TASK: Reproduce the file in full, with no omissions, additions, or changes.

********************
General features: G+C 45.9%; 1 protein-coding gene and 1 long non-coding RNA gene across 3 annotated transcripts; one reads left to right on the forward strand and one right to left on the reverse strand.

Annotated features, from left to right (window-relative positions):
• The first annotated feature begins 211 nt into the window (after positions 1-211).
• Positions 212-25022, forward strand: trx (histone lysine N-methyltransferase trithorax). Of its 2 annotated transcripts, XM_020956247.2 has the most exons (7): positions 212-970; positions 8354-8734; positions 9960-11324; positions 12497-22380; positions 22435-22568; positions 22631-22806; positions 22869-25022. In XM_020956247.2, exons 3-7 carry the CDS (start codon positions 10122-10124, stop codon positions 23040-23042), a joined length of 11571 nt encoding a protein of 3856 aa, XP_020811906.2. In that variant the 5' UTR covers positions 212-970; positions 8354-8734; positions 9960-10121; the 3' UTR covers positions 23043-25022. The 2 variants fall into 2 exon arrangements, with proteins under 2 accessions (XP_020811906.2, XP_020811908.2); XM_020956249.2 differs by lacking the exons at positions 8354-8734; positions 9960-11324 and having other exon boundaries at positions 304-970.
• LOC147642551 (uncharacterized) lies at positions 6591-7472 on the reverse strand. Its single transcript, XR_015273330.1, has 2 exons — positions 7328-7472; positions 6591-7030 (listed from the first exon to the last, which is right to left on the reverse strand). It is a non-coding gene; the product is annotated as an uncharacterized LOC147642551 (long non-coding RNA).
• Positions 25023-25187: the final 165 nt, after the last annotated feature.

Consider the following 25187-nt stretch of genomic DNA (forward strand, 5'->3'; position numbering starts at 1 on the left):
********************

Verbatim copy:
General features: G+C 45.9%; 1 protein-coding gene and 1 long non-coding RNA gene across 3 annotated transcripts; one reads left to right on the forward strand and one right to left on the reverse strand.

Annotated features, from left to right (window-relative positions):
• The first annotated feature begins 211 nt into the window (after positions 1-211).
• Positions 212-25022, forward strand: trx (histone lysine N-methyltransferase trithorax). Of its 2 annotated transcripts, XM_020956247.2 has the most exons (7): positions 212-970; positions 8354-8734; positions 9960-11324; positions 12497-22380; positions 22435-22568; positions 22631-22806; positions 22869-25022. In XM_020956247.2, exons 3-7 carry the CDS (start codon positions 10122-10124, stop codon positions 23040-23042), a joined length of 11571 nt encoding a protein of 3856 aa, XP_020811906.2. In that variant the 5' UTR covers positions 212-970; positions 8354-8734; positions 9960-10121; the 3' UTR covers positions 23043-25022. The 2 variants fall into 2 exon arrangements, with proteins under 2 accessions (XP_020811906.2, XP_020811908.2); XM_020956249.2 differs by lacking the exons at positions 8354-8734; positions 9960-11324 and having other exon boundaries at positions 304-970.
• LOC147642551 (uncharacterized) lies at positions 6591-7472 on the reverse strand. Its single transcript, XR_015273330.1, has 2 exons — positions 7328-7472; positions 6591-7030 (listed from the first exon to the last, which is right to left on the reverse strand). It is a non-coding gene; the product is annotated as an uncharacterized LOC147642551 (long non-coding RNA).
• Positions 25023-25187: the final 165 nt, after the last annotated feature.

Consider the following 25187-nt stretch of genomic DNA (forward strand, 5'->3'; position numbering starts at 1 on the left):